Please use this identifier to cite or link to this item: http://hdl.handle.net/2440/116423
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Type: Journal article
Title: Elevational plant species richness patterns and their drivers across non-endemics, endemics and growth forms in the Eastern Himalaya
Author: Manish, K.
Pandit, M.
Telwala, Y.
Nautiyal, D.
Koh, L.
Tiwari, S.
Citation: Journal of Plant Research, 2017; 130(5):829-844
Publisher: Springer
Issue Date: 2017
ISSN: 0918-9440
1618-0860
Statement of
Responsibility: 
Kumar Manish, Maharaj K. Pandit, Yasmeen Telwala, Dinesh C. Nautiyal, Lian Pin Koh, Sudha Tiwari
Abstract: Despite decades of research, ecologists continue to debate how spatial patterns of species richness arise across elevational gradients on the Earth. The equivocal results of these studies could emanate from variations in study design, sampling effort and data analysis. In this study, we demonstrate that the richness patterns of 2,781 (2,197 non-endemic and 584 endemic) angiosperm species along an elevational gradient of 300-5,300 m in the Eastern Himalaya are hump-shaped, spatial scale of extent (the proportion of elevational gradient studied) dependent and growth form specific. Endemics peaked at higher elevations than non-endemics across all growth forms (trees, shrubs, climbers, and herbs). Richness patterns were influenced by the proportional representation of the largest physiognomic group (herbs). We show that with increasing spatial scale of extent, the richness patterns change from a monotonic to a hump-shaped pattern and richness maxima shift toward higher elevations across all growth forms. Our investigations revealed that the combination of ambient energy (air temperature, solar radiation, and potential evapo-transpiration) and water availability (soil water content and precipitation) were the main drivers of elevational plant species richness patterns in the Himalaya. This study highlights the importance of factoring in endemism, growth forms, and spatial scale when investigating elevational gradients of plant species distributions and advances our understanding of how macroecological patterns arise.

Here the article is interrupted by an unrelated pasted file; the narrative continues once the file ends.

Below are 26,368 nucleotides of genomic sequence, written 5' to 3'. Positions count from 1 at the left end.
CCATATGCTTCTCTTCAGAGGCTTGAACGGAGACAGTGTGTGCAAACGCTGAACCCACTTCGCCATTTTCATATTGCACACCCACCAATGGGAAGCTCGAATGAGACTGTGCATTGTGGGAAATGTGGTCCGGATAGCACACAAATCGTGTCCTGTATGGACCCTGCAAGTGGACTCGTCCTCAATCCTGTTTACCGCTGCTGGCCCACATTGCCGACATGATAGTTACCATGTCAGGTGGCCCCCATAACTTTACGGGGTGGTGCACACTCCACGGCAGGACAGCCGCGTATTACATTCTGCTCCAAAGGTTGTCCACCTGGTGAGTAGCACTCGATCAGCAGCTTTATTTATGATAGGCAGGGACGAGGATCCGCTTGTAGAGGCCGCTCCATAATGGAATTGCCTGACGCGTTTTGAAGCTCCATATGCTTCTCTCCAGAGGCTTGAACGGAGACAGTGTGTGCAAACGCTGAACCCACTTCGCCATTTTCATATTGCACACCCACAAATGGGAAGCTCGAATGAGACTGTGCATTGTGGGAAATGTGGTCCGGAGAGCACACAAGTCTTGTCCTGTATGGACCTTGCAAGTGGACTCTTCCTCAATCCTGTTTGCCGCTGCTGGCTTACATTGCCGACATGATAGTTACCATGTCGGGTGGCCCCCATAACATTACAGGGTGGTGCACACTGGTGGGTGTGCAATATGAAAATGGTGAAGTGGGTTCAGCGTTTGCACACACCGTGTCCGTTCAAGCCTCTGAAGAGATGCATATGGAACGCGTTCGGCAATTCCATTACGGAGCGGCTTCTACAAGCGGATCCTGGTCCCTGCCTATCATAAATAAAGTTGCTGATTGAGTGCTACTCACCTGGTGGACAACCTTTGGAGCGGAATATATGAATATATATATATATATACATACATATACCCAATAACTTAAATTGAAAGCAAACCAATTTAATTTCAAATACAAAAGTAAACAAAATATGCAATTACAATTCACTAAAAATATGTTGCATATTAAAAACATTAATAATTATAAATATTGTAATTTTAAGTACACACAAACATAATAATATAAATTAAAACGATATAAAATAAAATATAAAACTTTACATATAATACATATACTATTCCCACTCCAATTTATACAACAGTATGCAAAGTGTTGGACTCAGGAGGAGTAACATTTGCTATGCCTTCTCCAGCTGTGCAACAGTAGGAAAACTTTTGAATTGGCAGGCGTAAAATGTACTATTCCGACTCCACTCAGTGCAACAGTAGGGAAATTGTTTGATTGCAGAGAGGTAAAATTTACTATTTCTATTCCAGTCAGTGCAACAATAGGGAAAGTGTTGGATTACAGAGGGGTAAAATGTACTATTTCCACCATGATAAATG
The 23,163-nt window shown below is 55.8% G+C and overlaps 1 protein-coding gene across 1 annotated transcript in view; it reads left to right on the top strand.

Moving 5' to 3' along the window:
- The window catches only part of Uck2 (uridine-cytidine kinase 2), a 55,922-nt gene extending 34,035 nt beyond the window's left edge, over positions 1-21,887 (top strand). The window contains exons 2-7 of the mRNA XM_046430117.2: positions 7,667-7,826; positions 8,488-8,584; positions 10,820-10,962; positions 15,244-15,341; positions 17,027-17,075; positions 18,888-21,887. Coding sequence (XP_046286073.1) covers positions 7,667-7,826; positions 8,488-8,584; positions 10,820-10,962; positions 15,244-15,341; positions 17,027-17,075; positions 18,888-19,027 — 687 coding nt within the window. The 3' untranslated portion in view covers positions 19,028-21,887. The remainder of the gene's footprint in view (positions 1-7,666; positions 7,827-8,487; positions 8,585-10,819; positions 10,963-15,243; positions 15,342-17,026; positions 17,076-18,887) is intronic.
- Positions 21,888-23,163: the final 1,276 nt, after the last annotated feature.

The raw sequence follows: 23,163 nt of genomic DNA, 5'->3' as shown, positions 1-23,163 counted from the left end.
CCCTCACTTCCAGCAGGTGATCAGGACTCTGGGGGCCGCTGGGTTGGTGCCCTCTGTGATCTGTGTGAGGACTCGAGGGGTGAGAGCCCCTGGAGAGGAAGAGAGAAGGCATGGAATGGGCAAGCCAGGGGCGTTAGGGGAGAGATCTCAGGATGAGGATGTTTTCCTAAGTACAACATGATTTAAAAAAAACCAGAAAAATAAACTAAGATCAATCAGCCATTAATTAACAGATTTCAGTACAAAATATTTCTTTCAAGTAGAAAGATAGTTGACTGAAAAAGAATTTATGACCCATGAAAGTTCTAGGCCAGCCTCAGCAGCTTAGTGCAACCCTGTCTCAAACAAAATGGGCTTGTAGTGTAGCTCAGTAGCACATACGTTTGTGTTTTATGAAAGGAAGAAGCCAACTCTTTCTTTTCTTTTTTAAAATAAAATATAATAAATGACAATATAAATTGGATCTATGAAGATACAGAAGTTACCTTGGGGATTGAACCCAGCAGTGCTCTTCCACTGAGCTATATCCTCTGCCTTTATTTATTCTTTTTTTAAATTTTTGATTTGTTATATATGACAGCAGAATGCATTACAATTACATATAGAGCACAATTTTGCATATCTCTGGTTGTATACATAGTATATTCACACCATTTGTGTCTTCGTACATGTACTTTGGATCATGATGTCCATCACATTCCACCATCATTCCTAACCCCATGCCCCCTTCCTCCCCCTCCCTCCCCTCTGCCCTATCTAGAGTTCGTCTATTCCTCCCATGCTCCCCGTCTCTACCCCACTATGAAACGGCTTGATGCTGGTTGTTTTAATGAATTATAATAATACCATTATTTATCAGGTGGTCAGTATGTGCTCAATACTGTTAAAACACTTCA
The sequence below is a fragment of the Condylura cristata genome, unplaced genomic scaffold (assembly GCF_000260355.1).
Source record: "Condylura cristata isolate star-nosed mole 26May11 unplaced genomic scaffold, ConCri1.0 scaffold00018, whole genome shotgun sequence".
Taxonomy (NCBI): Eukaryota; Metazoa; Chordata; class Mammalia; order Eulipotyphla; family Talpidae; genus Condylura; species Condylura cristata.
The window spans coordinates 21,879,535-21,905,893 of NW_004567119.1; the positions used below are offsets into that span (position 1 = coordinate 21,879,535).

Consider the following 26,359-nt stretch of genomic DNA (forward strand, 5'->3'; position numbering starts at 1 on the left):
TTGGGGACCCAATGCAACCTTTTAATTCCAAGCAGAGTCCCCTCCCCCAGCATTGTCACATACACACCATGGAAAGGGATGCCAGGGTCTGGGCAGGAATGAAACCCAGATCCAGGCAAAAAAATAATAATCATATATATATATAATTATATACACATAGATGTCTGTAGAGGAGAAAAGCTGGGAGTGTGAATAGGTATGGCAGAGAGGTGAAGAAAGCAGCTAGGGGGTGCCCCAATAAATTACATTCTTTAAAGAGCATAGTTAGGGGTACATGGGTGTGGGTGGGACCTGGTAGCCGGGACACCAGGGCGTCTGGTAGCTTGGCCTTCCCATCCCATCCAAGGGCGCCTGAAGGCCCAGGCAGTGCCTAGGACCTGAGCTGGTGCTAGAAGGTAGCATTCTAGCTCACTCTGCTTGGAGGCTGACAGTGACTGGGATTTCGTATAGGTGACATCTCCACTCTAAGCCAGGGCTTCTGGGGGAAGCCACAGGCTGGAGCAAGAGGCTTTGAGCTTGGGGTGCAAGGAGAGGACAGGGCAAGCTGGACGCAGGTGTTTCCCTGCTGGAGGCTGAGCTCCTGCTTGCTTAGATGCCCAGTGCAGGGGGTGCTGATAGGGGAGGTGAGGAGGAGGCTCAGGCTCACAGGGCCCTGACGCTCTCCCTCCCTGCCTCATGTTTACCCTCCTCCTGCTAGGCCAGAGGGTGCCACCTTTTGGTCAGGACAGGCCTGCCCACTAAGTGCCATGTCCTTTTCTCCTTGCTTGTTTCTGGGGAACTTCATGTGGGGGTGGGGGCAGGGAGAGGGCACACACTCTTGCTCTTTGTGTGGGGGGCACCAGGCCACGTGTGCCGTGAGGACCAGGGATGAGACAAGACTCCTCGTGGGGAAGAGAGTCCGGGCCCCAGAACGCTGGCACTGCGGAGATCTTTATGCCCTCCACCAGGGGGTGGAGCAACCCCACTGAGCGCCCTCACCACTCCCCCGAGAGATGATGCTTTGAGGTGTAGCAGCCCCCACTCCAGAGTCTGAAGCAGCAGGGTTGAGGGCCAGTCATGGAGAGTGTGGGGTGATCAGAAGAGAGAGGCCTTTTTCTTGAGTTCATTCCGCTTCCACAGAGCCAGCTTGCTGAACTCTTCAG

Keywords: Elevational gradient; endemic; growth forms; Himalaya; macroecology; richness patterns
Rights: © The Botanical Society of Japan and Springer Japan 2017
RMID: 0030069687
DOI: 10.1007/s10265-017-0946-0
Appears in Collections:Ecology, Evolution and Landscape Science publications

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